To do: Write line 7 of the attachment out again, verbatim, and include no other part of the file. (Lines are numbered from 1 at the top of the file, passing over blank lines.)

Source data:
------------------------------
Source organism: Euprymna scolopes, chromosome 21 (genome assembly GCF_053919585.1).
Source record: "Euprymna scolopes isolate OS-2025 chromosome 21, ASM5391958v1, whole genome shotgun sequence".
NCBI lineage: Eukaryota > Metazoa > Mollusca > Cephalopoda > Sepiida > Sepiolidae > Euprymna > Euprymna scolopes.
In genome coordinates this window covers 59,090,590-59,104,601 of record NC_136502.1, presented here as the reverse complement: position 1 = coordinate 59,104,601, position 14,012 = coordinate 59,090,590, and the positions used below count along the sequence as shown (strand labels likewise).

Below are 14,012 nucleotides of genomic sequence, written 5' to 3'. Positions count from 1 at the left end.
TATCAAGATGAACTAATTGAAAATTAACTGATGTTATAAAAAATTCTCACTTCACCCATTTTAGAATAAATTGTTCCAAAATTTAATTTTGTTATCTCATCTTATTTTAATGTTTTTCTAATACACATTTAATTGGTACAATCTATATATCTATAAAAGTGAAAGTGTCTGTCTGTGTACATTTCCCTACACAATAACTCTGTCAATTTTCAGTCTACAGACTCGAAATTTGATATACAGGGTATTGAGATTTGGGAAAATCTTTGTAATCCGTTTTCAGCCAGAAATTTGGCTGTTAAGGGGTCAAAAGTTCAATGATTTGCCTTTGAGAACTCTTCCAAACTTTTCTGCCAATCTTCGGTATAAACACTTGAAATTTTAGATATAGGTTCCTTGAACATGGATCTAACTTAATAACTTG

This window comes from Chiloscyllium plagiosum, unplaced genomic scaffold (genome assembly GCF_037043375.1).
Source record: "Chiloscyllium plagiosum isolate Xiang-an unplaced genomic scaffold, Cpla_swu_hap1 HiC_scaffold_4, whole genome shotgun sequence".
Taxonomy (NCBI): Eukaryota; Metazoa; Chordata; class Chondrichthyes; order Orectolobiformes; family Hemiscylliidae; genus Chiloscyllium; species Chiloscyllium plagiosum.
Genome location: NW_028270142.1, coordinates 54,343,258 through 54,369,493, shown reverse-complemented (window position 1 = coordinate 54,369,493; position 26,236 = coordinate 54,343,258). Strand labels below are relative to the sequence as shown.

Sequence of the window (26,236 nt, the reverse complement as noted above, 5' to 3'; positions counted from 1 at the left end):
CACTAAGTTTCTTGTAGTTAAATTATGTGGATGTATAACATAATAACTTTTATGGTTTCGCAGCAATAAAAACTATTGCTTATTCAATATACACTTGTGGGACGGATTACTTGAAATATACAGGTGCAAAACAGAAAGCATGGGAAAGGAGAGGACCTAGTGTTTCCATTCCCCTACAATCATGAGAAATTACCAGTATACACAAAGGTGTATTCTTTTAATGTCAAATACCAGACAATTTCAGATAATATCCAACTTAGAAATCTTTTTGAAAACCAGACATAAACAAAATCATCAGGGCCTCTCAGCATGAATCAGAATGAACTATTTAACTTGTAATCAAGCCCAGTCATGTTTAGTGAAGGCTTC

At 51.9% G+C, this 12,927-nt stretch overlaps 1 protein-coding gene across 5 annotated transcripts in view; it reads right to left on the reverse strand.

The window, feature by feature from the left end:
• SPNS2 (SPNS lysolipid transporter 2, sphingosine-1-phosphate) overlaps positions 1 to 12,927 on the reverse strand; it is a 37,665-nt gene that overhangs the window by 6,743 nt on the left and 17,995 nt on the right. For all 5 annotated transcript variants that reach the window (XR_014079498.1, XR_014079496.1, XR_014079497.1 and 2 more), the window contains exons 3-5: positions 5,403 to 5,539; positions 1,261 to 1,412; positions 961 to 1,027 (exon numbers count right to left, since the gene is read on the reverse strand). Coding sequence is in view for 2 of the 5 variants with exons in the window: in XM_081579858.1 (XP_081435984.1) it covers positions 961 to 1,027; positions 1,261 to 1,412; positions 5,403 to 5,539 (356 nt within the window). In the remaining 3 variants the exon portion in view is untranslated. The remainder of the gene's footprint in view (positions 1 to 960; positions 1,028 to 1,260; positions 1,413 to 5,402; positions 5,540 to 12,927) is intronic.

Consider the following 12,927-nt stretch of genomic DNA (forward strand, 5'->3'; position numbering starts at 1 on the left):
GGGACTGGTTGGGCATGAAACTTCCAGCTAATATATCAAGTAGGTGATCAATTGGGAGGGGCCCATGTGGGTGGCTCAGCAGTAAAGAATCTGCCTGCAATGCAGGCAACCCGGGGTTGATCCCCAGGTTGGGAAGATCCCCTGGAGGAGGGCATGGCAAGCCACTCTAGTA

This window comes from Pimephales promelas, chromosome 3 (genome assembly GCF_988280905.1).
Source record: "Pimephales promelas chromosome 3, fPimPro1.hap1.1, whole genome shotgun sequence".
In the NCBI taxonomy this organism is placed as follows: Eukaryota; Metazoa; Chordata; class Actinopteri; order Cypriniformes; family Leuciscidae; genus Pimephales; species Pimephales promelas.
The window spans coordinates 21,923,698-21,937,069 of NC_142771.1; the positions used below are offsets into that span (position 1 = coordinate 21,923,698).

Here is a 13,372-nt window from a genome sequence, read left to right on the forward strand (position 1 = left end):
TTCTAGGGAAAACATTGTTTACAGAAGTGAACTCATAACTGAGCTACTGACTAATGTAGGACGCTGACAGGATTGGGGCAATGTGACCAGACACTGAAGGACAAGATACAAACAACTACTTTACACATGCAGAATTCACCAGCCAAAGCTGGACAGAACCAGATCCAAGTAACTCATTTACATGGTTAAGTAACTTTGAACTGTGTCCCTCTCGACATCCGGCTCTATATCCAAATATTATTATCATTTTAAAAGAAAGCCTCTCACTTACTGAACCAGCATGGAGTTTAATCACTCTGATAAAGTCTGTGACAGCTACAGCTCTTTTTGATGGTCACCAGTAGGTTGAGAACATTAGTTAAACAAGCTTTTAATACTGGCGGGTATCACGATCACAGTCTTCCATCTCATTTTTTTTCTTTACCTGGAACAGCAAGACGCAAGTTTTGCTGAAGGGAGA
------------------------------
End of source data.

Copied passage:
This window comes from Chiloscyllium plagiosum, unplaced genomic scaffold (genome assembly GCF_037043375.1).